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UW-Eau Claire students working in a garden

Civic Engagement and Civic Learning 

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  • To be posted soon.

At the University of Wisconsin-Eau Claire (UW-Eau Claire) we focus on the foundations for lifelong citizenship: preparing students, faculty, and staff for active, informed, and socially responsible contributions to democracy and the public good. To this end, we are committed to meaningful teaching, scholarship, and service in collaboration with community partners. We must nurture an institutional identity and campus culture of civic awareness and competency. We must sustain reciprocally beneficial relationships with diverse collaborators in the Chippewa Valley and in our wider community across the state and around the world.

We wish to inspire and empower a commitment to civic engagement at the individual, departmental, and institutional levels at UWEC. Our ultimate goal is to make civic engagement a signature part of our campus identity-a reason that students and faculty come here to study/teach/and do scholarship.

Ruth Cronje, et al.
The Association of American Colleges and Universities (AAC&U) recognizes community-based learning as a high-impact practice in its own right, as well as an effective enhancement to other high-impact practices such as first-year experiences, living learning communities, writing-intensive courses, internships, undergraduate research, and intercultural immersions. Faculty and student experiences with civic engagement at UW-Eau Claire affirm that our students are hungry for learning when learning is set within meaningful, significant, and authentic contexts. Through civic engagement, students gain valuable leadership skills, develop stronger senses of social responsibility, and become stewards of their communities. Also, Cress, Burdack, Giles, Elkins, & Stevens (2010) establish that civic engagement increases retention and timely graduation. Paired with a commitment to equity, diversity, and inclusivity, civic engagement can improve the campus climate for students from diverse backgrounds.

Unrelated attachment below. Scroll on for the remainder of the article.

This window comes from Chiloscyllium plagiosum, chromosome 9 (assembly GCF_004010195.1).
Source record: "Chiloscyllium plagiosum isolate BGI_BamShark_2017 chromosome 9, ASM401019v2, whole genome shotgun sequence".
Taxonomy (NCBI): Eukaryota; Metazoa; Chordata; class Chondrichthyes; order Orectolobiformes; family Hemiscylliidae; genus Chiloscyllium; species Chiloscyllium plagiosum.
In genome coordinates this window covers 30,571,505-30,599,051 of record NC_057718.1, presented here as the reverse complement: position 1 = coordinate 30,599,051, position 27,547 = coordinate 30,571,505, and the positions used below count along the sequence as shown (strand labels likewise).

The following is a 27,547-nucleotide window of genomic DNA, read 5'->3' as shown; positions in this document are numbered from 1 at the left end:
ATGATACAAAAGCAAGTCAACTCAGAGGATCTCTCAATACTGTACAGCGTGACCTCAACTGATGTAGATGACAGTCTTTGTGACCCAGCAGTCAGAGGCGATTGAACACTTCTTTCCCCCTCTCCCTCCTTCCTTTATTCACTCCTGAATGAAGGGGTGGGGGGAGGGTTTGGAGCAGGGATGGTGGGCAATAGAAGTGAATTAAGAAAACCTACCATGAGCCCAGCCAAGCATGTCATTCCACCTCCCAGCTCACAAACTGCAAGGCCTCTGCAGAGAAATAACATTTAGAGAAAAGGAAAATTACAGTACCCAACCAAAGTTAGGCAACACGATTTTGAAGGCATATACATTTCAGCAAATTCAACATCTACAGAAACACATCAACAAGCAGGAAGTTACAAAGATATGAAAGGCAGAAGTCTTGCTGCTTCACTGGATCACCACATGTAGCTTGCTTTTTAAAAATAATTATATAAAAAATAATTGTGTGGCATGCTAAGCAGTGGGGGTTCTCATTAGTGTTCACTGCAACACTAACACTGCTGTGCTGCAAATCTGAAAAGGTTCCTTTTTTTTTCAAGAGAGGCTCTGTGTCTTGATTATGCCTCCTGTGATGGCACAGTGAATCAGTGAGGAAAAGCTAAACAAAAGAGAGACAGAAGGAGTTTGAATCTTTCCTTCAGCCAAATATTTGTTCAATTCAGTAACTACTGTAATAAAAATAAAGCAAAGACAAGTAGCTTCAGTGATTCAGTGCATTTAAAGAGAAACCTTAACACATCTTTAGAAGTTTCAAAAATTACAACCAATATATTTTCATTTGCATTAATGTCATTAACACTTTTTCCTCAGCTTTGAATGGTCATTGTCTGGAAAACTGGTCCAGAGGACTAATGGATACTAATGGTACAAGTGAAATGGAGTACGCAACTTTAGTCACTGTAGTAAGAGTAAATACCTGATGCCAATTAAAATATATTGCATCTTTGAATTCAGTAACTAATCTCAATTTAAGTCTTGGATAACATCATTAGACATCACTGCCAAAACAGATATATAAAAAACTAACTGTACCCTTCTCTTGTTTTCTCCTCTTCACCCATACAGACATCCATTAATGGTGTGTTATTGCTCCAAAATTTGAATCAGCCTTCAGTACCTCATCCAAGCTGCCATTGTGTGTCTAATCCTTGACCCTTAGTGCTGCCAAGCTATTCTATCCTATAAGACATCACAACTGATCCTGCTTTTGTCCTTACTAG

Service Learning is currently the only campus-wide effort at civic engagement. Service learning is just one form of the broader practice of civic engagement. Civic engagement is defined as "working to make a difference in the civic life of our communities and developing the combination of knowledge, skills, values and motivation to make that difference. It means promoting the quality of life in a community, through both political and non-political processes" (Ehrlich, 2000, p. vi). A number of departments and programs at UW-Eau Claire already provide civic engagement experiences in both curricular and co-curricular settings. However, all students should have these opportunities.

As a campus, we must pursue a broader approach to civic engagement, developing solution-based projects in cooperation with governments, community organizations, and businesses that address social and environmental challenges and have the potential to create meaningful change in our community. In addition to multiple benefits for students, civic engagement will help UW-Eau Claire demonstrate our commitment to community responsiveness and to the well-being of our region and state, all hallmarks of the Wisconsin Idea. (Wis. Stat. § 36.01(2)

Ehrlich, Thomas, Ed. (2000). Civic responsibility and higher education. Westport, CT: Oryx Press.